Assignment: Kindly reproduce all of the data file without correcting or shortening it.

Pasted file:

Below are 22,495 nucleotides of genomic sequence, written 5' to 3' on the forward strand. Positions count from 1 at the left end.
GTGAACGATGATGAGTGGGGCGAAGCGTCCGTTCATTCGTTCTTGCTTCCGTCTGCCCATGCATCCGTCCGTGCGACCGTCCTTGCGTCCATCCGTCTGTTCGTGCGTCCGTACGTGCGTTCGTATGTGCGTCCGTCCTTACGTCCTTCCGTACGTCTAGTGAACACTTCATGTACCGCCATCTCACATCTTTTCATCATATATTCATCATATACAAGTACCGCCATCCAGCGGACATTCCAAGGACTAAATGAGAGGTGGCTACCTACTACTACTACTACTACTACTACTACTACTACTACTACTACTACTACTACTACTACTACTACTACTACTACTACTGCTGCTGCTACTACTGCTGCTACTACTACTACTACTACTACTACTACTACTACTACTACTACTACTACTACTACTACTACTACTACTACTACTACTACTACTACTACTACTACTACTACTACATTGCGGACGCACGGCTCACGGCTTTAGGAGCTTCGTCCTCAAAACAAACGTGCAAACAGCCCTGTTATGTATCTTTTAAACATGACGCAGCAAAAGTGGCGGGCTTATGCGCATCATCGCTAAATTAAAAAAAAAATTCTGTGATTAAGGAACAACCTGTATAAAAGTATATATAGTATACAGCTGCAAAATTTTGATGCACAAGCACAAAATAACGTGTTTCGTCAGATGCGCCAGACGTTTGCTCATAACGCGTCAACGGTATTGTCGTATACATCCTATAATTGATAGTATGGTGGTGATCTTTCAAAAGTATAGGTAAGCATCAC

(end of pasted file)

Below are 22,495 nucleotides of genomic sequence, written 5' to 3' on the forward strand. Positions count from 1 at the left end.
GTGAACGATGATGAGTGGGGCGAAGCGTCCGTTCATTCGTTCTTGCTTCCGTCTGCCCATGCATCCGTCCGTGCGACCGTCCTTGCGTCCATCCGTCTGTTCGTGCGTCCGTACGTGCGTTCGTATGTGCGTCCGTCCTTACGTCCTTCCGTACGTCTAGTGAACACTTCATGTACCGCCATCTCACATCTTTTCATCATATATTCATCATATACAAGTACCGCCATCCAGCGGACATTCCAAGGACTAAATGAGAGGTGGCTACCTACTACTACTACTACTACTACTACTACTACTACTACTACTACTACTACTACTACTACTACTACTACTACTACTACTGCTGCTGCTACTACTGCTGCTACTACTACTACTACTACTACTACTACTACTACTACTACTACTACTACTACTACTACTACTACTACTACTACTACTACTACTACTACTACTACTACTACTACATTGCGGACGCACGGCTCACGGCTTTAGGAGCTTCGTCCTCAAAACAAACGTGCAAACAGCCCTGTTATGTATCTTTTAAACATGACGCAGCAAAAGTGGCGGGCTTATGCGCATCATCGCTAAATTAAAAAAAAAATTCTGTGATTAAGGAACAACCTGTATAAAAGTATATATAGTATACAGCTGCAAAATTTTGATGCACAAGCACAAAATAACGTGTTTCGTCAGATGCGCCAGACGTTTGCTCATAACGCGTCAACGGTATTGTCGTATACATCCTATAATTGATAGTATGGTGGTGATCTTTCAAAAGTATAGGTAAGCATCAC